One thing that I have learned very quickly in Nashville is that a barista encounter in Nashville is 360 degrees different than a barista encounter in Washington D.C. In Washington D.C., everyone in the coffee line was on a mission to get somewhere, with the "importance" of their clicking heels and shiny briefcases to excuse for their hurried and mumbled greetings. The baristas, in turn, were just trying to take orders as quickly as they could to get the lines moving. Forget "good morning" and heaven forbid "how are you?"; there was no time for small talk.
Call me antisocial, but I was pretty okay with this type of encounter at 8am. It was 8am, and I was ordering my coffee, not drinking it yet. For goodness sake, one time I ordered an "Iced soy latte, extra hot please." This goes to show you my capabilities of conversation that early.
Here is Nashville, the Starbucks experience couldn't be more different. The stereotypes about people moving slower in the South are on a whole, absolutely true. And the rumors that they are kind, hospitable, and friendly is absolutely true too. For this I am so grateful. The friendliness of Nashvillians have brought me so much joy, encouragement, and support over the past few weeks.
Except in the mornings when I am getting my coffee. The people ordering in front of me are having long chatty conversations with the cashier that last about 5 minutes. Apparently one must account for this sort of thing when getting coffee before work, because unlike in DC, you can't just pop in and grab a coffee quickly.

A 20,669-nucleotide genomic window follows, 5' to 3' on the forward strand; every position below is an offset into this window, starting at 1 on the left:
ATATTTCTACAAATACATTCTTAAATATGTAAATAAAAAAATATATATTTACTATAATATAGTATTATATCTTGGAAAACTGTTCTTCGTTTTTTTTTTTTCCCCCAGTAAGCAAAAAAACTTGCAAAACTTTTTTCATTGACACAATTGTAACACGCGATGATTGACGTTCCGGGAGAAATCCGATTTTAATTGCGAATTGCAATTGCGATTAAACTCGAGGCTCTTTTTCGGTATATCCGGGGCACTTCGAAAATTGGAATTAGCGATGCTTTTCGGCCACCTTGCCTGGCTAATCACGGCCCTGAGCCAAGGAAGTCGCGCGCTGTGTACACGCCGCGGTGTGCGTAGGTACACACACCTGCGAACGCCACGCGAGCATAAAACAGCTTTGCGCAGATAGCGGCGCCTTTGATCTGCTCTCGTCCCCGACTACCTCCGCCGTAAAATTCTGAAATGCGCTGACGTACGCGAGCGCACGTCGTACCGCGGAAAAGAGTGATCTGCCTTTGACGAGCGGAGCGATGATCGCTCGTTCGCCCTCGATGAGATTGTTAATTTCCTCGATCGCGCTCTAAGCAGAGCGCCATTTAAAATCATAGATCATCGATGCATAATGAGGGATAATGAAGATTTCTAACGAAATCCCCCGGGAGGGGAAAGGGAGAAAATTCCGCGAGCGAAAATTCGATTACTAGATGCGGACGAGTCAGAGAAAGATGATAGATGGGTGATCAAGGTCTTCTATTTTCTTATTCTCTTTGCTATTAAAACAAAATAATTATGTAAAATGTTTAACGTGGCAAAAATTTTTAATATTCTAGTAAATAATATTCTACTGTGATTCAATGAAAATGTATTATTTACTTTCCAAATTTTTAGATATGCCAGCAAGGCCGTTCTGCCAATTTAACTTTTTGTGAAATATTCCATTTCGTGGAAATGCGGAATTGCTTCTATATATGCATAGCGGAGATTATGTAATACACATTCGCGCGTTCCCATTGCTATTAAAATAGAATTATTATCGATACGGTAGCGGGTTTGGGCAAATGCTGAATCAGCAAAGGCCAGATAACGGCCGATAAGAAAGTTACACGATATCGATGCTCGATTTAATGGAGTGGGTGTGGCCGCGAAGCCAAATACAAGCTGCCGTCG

Then when you reach the register, the cashier is incredibly chipper as she/he takes your order. When you are waiting for your drink to be made, as you are yawning and waiting for the caffeine you need to help you wake up, the barista decides that this is a good time to start making small talk. "So how are you today?" They ask as they make your drink. "Um, good." You say, grumbling in your head "would be better if you would just leave me in peace. humph." And then with their cheerful, peppy voice they respond "Oh, that's good." Then you guiltily feel like you should make conversation back, but just in time they call your name, "Maria, Soy Latte!"
Relief. You manage a smile, and a courteous thank you. Then rush out the door to sip your coffee in solitude.
At least that's what I thought this week during my trips to Starbucks. The Nashville customer service ethic is so much more gracious than the customer service I have received in many other places. For this, I am very grateful. I guess that mustering up enough early morning chipperness to respond to their heartfelt greetings is just one more way that I am being stretched here.